Photo by Glen Stubbe, Star Tribune
Jim Grotz of Edina spoke to the Senate Commerce Committee, which considered a bill providing health insurance premium rebates, authored by Sen. Michelle Benson, R-Ham Lake, right.
Republican state lawmakers are poised to act quickly on premium rebates for some Minnesota health insurance customers, with a full state Senate vote planned Thursday just a week after the proposal was introduced.
Legislative DFLers, backing a separate premium-relief bill proposed by Gov. Mark Dayton, urged caution Wednesday, warning that the Republicans' bill would cost more and take longer to enact than their own plan.
Sen. Majority Leader Paul Gazelka, R-Nisswa, said Wednesday to expect a Senate floor vote the following day. A vote in the House is likely to follow within days, after which lawmakers from both chambers would shape it into a unified proposal to send to Dayton.
Dayton and Republican lawmakers agree they want to provide state help to approximately 123,000 Minnesotans who buy insurance on the individual market but make too much to qualify for federal subsidies. Many in that group have seen their premiums increase by 50 percent or more.
In a House floor debate, DFL representatives raised concerns about the cost to implement the GOP bill, which the state's budget chief put at $20 million. They also raised questions over issues such as data privacy and the tax implications for recipients of state rebates.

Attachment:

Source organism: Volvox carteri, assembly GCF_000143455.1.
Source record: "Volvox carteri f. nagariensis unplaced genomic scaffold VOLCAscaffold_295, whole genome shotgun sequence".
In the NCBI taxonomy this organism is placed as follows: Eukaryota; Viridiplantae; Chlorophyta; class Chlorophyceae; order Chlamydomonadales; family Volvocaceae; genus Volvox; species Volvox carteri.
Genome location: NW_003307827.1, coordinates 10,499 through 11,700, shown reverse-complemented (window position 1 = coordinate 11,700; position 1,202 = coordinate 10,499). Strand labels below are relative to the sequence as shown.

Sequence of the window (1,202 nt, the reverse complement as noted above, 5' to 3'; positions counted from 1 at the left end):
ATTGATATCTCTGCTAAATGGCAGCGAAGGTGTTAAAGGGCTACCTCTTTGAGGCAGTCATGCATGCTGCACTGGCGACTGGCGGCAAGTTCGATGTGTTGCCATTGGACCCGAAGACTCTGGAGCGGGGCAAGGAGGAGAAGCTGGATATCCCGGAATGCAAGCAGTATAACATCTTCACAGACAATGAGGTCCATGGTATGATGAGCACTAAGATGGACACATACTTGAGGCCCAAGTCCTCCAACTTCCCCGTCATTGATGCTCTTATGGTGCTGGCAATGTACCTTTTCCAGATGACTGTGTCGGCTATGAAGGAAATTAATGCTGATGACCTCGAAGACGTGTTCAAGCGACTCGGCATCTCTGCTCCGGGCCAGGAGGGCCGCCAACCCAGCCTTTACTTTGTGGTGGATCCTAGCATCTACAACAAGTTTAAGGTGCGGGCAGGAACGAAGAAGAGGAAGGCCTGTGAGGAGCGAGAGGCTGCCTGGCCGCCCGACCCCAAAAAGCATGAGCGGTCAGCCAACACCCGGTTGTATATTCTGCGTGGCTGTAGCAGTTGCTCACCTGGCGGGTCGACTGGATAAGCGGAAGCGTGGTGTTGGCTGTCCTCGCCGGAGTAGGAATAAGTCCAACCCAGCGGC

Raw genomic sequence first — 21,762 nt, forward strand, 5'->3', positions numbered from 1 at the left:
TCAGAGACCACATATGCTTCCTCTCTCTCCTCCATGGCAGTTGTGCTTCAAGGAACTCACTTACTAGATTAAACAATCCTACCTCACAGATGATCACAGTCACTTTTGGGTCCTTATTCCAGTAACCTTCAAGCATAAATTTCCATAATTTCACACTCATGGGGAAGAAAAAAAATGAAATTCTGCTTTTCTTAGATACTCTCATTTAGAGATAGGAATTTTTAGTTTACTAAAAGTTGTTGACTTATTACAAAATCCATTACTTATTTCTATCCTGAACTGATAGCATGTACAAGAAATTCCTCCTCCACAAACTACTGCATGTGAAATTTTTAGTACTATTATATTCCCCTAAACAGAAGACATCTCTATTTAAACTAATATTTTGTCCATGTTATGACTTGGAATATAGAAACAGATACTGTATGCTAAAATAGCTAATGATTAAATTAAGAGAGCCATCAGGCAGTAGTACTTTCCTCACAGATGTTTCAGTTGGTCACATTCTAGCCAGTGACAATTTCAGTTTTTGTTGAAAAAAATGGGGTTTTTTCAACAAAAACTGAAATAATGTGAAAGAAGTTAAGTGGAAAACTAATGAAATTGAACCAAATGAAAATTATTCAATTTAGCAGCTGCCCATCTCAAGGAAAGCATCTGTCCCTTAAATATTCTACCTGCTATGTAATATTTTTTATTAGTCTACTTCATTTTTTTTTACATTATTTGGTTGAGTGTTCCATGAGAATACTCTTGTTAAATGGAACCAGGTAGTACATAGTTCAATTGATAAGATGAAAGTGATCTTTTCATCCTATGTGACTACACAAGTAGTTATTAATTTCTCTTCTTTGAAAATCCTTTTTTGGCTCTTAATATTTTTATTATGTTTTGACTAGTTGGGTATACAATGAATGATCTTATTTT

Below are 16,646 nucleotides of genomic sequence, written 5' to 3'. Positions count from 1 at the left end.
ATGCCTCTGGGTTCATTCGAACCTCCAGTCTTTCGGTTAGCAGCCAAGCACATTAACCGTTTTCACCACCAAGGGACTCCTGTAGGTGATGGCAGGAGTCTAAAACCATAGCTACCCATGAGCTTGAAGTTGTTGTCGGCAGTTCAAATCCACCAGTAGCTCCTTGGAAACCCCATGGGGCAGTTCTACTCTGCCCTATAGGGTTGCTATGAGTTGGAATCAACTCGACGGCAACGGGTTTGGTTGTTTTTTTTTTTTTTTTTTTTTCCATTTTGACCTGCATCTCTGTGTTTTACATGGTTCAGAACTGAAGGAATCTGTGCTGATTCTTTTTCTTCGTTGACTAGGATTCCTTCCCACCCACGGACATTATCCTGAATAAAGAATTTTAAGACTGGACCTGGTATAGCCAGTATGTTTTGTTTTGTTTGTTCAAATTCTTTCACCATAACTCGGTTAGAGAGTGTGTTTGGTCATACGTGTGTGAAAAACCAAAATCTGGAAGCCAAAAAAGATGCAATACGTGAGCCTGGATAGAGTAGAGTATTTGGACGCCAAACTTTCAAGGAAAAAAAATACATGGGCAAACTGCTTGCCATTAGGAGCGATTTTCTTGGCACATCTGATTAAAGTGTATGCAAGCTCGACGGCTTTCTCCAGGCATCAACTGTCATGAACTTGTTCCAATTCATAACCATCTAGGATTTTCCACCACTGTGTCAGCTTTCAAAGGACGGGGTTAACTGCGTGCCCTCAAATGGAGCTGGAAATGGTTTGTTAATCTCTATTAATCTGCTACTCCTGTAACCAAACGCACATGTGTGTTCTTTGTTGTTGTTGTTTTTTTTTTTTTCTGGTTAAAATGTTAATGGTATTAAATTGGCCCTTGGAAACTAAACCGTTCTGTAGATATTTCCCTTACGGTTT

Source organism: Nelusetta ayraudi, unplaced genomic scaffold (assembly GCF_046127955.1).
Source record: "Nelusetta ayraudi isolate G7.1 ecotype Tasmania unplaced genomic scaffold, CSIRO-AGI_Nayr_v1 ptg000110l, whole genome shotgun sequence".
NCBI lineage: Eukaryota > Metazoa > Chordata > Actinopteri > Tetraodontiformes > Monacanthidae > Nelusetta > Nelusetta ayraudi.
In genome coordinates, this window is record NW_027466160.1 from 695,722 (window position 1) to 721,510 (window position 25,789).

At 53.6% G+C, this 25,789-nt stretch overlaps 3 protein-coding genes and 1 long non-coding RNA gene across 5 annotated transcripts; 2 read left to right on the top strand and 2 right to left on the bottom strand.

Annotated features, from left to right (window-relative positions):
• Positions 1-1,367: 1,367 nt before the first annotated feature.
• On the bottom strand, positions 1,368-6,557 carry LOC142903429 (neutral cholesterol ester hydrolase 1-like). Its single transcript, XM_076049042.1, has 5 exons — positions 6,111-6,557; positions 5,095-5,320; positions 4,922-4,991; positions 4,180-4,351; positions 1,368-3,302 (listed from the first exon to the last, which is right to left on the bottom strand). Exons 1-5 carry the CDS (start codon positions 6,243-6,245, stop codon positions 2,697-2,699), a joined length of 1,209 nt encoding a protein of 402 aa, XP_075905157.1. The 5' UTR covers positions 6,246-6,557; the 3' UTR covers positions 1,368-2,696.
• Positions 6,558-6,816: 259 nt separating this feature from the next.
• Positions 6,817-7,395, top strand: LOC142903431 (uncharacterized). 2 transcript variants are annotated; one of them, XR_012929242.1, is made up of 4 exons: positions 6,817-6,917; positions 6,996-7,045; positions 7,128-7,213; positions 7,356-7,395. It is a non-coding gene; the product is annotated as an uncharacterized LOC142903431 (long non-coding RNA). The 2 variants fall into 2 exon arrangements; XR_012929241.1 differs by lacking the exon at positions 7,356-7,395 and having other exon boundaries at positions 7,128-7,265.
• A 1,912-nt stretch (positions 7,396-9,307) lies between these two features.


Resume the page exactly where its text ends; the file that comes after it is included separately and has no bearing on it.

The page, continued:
Republicans say their plan is the state’s best bet to tackle a variety of healthcare woes. It would provide three months of 25 percent rebates to many people in the individual market: those who make too much to get federal subsidies, but not more than 800 percent of the federal poverty rate — $95,040 for an individual or $194,000 for a family of four.
For the rest of 2017, the state would issue rebates at three different rates, depending on income. The state would also have to determine who is eligible.
The bill would also set aside money to help extend coverage for people with some serious health conditions who would otherwise be without insurance, and it would allow for-profit health maintenance organizations, or HMOs, to operate in the state. The package would cost $300 million.
The governor’s plan, at $313 million, would provide a 25 percent discount for all of 2017 for anyone on the individual market making too much to qualify for federal subsidies. It would be distributed directly by insurance companies. Rather than issuing checks each month, the plan would lower rates on monthly insurance bills.
Erin Golden • 612-673-4790